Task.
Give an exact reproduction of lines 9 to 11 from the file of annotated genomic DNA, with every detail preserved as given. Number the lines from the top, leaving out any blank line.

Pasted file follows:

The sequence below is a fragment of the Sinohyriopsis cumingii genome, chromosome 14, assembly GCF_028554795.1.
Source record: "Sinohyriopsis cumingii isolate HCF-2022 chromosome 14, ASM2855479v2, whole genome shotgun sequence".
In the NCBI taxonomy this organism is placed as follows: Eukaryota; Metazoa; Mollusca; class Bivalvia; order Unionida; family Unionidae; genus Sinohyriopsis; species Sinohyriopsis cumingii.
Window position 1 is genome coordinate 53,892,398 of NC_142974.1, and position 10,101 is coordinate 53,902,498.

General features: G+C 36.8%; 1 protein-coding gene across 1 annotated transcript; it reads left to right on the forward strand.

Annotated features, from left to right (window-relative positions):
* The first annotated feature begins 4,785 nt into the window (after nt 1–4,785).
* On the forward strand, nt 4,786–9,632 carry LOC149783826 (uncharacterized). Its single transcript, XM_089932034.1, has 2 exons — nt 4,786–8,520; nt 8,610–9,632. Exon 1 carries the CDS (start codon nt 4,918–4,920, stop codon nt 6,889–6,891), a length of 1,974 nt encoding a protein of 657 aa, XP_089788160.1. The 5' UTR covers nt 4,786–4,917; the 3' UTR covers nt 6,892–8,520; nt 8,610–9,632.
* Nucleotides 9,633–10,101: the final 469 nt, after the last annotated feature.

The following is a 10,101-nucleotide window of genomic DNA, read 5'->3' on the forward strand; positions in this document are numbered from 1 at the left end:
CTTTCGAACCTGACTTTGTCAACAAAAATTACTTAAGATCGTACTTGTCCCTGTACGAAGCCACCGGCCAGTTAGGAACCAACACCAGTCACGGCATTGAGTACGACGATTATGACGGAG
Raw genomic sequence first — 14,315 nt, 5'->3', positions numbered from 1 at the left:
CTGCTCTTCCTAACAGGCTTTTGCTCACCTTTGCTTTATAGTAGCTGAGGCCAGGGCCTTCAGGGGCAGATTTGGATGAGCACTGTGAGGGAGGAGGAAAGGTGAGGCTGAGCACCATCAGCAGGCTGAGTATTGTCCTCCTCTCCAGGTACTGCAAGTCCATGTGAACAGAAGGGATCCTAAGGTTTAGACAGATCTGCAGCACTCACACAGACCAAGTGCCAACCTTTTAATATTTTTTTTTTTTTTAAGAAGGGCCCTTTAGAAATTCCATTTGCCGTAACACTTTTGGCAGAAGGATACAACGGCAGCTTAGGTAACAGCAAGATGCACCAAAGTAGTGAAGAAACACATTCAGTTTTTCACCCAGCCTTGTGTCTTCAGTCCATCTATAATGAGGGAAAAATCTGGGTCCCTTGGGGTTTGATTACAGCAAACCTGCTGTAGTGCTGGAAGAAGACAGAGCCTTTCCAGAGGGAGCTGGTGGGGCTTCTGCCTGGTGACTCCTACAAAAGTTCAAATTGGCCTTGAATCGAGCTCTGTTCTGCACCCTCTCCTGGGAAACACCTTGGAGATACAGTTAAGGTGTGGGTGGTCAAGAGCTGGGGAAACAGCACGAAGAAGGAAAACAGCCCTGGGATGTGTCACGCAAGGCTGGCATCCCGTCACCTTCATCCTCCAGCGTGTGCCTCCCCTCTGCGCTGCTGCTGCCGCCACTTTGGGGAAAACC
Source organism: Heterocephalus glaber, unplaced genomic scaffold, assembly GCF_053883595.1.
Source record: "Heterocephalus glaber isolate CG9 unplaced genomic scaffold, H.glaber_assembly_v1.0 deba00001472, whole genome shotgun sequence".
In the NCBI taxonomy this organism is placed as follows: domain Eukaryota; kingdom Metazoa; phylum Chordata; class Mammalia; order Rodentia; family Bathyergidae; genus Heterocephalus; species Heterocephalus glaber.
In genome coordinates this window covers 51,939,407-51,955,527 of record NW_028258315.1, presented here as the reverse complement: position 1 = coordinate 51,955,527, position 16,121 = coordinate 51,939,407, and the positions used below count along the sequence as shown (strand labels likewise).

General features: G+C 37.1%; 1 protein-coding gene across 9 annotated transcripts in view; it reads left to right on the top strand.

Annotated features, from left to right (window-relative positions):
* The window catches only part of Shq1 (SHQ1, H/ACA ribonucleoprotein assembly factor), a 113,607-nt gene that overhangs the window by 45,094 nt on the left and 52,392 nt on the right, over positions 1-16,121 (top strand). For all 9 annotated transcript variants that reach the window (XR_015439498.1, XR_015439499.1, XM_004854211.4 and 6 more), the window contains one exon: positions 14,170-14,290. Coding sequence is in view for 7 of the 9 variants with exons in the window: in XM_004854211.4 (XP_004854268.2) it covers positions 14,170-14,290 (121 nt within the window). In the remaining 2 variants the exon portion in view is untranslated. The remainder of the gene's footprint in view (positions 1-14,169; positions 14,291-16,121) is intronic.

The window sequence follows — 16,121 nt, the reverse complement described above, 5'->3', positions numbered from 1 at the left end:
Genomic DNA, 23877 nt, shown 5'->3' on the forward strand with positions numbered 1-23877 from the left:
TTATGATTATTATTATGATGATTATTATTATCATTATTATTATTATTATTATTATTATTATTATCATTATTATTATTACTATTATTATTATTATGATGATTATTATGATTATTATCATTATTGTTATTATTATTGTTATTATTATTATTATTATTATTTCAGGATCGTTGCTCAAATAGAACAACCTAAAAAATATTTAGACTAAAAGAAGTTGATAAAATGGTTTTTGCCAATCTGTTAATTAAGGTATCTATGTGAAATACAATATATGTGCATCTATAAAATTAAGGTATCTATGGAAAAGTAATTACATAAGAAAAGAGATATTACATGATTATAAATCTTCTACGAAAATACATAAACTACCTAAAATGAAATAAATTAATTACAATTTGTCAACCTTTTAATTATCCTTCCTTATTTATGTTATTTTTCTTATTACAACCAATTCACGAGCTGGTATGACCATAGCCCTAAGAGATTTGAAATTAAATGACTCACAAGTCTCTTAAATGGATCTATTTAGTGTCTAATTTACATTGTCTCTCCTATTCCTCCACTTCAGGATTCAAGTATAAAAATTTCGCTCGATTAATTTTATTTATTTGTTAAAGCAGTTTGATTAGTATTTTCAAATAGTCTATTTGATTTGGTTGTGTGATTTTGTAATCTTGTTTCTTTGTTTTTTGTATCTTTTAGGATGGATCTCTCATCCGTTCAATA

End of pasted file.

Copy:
* Nucleotides 9,633–10,101: the final 469 nt, after the last annotated feature.

The following is a 10,101-nucleotide window of genomic DNA, read 5'->3' on the forward strand; positions in this document are numbered from 1 at the left end:
CTTTCGAACCTGACTTTGTCAACAAAAATTACTTAAGATCGTACTTGTCCCTGTACGAAGCCACCGGCCAGTTAGGAACCAACACCAGTCACGGCATTGAGTACGACGATTATGACGGAG